There's been all kinds of trash talk about whether the modern day graduate with an MBA is worth his or her salt.....

Last week's article in Ad Age" adds fuel to the fire, much to the chagrin of American Universities. The article, entitled "M.B.A.'s May be a Marketing Liability" highlights a recent survey of 22 consumer products companies, including General Mills, Post, Nestle, Pfizer, Hazbro and others. It also used scanner and panel data from VNU's ACNielsen.
In short, the study shows that marketers from companies with significant market-share gains are far less likely to have M.B.A.s than those from companies posting significant share losses. Further, the study shows that marketing executives from underperforming companies were twice as likely to have been recruited out of M.B.A. programs than marketing executives from out-performing companies.
The article is worth a read, and here are a few more highlights (as quoted or as summarized from the article):

  • In underperforming companies 90% of executives had MBA degrees vs. 55% in outperforming companies.
  • The out-performers in the survey got about a fifth of their marketing executives from undergraduate programs and another fifth from advertising or marketing agencies or other industry vendors. None of the executives from underperformers had been recruited as undergrads and only 5% came from agencies or suppliers.
  • Out-performers averaged one marketing executive for every $37.9 million in sales, compared to one for every $28.5 million in sales at the underperformers. Staffing levels were also higher at companies with a high level of marketing outsourcing.
  • Out-performers in the survey placed a much higher value on personal and professional development once they hire people. The survey showed the share winners far more likely than the losers to support attendance at industry conferences and seminars, involvement in industry associations and peer-share groups, internal training groups, formal mentoring programs and graduate-level seminars.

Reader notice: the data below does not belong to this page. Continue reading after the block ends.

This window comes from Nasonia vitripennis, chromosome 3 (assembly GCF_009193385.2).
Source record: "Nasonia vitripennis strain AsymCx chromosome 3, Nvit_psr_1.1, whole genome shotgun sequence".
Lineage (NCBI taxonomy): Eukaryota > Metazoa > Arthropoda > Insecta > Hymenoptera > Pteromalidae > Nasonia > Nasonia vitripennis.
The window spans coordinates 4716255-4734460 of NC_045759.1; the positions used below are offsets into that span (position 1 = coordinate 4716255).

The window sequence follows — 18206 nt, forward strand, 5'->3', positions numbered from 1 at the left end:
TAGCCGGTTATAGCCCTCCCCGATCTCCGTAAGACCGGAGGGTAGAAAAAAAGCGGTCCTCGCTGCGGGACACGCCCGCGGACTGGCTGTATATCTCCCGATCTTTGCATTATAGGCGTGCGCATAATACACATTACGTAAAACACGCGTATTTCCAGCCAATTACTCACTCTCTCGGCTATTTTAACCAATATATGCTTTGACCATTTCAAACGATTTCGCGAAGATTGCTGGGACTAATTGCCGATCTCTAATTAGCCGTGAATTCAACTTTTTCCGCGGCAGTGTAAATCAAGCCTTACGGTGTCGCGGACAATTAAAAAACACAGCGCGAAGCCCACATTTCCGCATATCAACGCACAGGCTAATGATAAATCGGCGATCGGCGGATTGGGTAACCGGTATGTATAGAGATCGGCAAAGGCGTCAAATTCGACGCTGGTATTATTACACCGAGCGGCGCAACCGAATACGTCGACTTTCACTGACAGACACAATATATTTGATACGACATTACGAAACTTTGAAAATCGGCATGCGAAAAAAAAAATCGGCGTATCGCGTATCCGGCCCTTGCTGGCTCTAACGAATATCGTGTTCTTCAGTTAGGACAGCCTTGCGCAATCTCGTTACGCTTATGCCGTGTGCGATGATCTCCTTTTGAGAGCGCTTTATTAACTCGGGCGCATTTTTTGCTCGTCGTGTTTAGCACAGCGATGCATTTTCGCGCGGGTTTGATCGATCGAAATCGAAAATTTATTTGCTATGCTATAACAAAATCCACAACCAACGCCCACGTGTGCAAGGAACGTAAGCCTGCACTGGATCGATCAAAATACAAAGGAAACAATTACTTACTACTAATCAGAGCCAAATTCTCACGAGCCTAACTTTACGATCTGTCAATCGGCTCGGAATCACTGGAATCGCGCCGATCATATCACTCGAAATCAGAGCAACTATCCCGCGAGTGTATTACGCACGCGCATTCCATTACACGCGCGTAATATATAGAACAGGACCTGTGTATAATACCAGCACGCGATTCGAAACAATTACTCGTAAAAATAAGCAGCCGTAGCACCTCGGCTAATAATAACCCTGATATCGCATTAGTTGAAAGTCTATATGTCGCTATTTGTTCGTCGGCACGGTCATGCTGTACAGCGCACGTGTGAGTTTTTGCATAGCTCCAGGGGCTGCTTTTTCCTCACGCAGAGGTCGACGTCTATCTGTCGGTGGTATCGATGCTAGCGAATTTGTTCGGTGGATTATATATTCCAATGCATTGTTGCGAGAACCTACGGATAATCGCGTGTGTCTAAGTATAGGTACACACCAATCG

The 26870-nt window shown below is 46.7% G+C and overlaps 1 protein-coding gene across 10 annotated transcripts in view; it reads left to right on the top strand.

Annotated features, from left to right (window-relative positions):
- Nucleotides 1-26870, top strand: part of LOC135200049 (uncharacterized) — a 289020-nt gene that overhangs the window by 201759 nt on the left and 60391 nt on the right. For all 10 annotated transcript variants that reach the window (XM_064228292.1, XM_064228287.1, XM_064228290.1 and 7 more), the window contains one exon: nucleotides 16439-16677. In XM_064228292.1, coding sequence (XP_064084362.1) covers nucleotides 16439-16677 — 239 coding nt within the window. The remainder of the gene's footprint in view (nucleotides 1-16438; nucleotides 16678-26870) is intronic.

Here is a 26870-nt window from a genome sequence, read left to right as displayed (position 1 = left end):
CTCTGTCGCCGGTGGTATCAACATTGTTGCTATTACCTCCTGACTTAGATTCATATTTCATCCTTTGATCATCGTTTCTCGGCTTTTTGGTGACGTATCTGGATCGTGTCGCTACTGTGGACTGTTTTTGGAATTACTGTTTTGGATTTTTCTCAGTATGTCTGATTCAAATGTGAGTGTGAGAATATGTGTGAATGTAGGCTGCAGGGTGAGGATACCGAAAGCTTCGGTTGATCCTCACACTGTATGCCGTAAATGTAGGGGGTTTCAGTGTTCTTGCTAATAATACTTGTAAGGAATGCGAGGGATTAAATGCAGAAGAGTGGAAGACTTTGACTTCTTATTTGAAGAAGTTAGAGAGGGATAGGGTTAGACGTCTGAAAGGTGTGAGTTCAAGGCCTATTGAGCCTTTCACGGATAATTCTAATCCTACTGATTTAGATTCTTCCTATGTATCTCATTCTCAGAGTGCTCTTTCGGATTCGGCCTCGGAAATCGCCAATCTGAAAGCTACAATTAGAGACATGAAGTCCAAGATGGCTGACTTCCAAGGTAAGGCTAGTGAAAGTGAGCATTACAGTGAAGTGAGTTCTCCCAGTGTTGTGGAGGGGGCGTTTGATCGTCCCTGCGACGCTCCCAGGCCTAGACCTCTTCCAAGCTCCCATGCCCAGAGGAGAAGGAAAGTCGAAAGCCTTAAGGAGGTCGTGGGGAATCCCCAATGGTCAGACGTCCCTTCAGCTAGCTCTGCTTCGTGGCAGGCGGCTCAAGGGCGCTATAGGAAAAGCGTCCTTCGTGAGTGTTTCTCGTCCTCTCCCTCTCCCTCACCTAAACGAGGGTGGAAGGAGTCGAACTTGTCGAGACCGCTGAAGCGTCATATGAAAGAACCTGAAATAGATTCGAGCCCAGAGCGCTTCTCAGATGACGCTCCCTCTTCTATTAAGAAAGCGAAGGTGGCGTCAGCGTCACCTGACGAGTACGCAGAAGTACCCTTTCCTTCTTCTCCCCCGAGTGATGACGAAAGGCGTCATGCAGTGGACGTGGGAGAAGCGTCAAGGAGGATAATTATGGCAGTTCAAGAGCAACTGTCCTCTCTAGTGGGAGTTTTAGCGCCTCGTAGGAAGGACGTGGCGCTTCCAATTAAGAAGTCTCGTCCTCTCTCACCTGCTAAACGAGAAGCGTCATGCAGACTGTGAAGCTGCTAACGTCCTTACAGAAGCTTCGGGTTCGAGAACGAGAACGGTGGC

In a consumer driven society, we need people who understand business and think like customers – people who understand how to create comprehensive, measurable user experiences that drive solid results. The article indicates there's a strong benefit in hiring individuals with practical, hands-on experience and maturity... especially in competitive markets. However, as product commoditization places an increasing emphasis on the comprehensive customer experience, there's also increasing demand for individuals with new skillsets; individuals who understand cross-channel experience management, integrated marketing, interaction design, usability, cultural ethnography, analytics and more.
    What's your opinion of the modern day M.B.A.? When you look at the performance of individuals possessing an M.B.A. degree vs. other individuals in comparable positions, do you find anything that's missing? What qualities are most important as you consider hiring innovative, seasoned professionals? Weigh in by leaving a comment!

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    The Value of the MBA

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    image of Leigh Duncan-Durst
    Leigh Duncan Durst (leigh at livepath dot net) is a 20-year veteran of marketing, e-commerce, and business and the founder of Live Path (